Joanna Slater

Joanna Slater of the Globe and Mail accepts the award for Journalist of the Year during the National Newspaper Awards in Edmonton on Friday May 27, 2016. THE CANADIAN PRESS/Jason Franson

Two days before newspapers around the world published the shocking photo of three-year-old Alan Kurdi’s drowned body, Globe and Mail journalist Joanna Slater arrived in Budapest to cover the refugee crisis in depth. She had followed her instincts and found herself in the right place at exactly the right time.

But it’s what she did next that makes Slater worthy of being selected as 2015’s Journalist of the Year.  She produced several months of exceptional reporting that took Canadians inside Europe’s swelling refugee camps and into the homes of sponsors, thereby heightening our awareness of the strains dividing Europe.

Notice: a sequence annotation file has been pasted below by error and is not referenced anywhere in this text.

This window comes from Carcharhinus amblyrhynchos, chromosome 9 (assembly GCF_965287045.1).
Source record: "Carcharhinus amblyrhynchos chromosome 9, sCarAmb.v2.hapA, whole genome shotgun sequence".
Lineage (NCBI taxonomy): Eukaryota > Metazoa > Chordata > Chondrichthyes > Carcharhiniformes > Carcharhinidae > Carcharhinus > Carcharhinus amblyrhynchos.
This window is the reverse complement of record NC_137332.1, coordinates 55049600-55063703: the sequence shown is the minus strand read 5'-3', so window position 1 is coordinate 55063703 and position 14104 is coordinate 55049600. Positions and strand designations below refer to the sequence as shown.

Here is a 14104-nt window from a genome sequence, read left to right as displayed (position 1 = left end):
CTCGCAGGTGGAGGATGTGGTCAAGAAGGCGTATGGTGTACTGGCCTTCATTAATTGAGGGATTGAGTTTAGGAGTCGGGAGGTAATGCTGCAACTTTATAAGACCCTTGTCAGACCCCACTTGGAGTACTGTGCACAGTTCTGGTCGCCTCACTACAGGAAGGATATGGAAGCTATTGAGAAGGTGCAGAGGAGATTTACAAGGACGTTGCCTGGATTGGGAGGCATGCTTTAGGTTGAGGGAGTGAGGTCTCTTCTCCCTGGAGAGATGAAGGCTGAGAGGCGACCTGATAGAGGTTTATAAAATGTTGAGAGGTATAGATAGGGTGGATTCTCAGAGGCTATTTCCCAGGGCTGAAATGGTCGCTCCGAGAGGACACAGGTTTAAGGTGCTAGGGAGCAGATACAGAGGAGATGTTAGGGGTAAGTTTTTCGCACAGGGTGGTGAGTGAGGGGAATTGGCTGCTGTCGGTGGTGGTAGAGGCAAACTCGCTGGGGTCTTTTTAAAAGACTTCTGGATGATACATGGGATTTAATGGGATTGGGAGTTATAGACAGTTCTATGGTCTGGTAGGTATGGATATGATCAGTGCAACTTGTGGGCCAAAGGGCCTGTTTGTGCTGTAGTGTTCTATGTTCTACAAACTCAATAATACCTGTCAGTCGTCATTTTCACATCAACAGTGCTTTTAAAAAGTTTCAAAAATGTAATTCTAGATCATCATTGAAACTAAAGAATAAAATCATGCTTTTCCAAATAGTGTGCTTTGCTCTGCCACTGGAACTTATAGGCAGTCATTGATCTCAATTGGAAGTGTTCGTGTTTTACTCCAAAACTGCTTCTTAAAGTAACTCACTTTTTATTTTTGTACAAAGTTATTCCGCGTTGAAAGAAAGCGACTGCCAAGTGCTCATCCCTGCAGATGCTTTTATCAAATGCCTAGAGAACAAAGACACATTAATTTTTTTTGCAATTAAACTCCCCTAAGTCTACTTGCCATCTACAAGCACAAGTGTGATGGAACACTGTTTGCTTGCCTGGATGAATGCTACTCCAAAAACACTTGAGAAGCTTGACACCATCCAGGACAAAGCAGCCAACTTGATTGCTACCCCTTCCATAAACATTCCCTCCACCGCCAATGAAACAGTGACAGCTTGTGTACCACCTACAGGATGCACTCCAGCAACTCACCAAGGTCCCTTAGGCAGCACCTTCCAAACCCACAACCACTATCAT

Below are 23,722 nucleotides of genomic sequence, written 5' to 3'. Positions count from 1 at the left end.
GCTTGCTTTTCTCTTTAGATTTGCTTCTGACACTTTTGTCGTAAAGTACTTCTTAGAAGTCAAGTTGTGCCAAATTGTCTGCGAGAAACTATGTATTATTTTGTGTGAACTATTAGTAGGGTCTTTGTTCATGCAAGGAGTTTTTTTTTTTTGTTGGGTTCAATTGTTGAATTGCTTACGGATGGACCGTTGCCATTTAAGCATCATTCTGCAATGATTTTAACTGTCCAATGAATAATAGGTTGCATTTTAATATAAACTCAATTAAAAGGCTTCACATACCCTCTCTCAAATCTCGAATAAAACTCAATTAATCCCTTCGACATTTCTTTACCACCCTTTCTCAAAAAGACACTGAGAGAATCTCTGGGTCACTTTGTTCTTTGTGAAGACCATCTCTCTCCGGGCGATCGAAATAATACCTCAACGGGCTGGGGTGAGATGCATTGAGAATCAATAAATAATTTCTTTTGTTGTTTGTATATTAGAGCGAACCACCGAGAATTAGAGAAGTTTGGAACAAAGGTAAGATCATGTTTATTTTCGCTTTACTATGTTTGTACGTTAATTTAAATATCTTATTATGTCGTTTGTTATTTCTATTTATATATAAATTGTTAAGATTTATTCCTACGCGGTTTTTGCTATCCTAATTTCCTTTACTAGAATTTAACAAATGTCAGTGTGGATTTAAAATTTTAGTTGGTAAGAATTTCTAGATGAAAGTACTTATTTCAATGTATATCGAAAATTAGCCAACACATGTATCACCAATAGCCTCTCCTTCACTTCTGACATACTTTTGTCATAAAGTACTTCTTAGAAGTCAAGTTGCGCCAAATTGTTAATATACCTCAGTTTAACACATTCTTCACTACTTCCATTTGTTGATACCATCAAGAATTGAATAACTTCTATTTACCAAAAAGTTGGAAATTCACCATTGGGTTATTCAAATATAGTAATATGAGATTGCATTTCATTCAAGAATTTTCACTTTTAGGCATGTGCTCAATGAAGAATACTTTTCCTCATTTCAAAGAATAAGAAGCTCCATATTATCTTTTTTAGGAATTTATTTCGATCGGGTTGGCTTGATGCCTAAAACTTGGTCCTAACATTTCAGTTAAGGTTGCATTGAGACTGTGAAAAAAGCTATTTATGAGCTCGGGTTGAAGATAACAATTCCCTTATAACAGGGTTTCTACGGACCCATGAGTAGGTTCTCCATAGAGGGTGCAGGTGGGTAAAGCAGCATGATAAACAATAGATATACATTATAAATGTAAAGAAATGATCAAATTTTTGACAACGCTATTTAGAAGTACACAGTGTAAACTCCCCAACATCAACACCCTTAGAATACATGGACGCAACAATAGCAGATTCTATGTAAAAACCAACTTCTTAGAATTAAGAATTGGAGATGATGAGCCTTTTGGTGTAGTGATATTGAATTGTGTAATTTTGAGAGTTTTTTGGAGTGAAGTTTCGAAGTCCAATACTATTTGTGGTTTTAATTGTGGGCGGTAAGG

She travelled by train, bus and on foot, giving us the poignant story of three Syrian brothers and the tale of a German retiree’s friendship with a young Syrian refugee. Slater showed there is no substitute for being on the ground. Her writing allowed us to smell the fear of the dispossessed, to experience the uncertainty and heartbreak of a continent in turmoil.

Her reporting also played out against the backdrop of a Canadian election, in which refugee issues featured prominently. In short, Slater’s reporting was timely, significant, deeply moving and memorable – the exemplars of great journalism.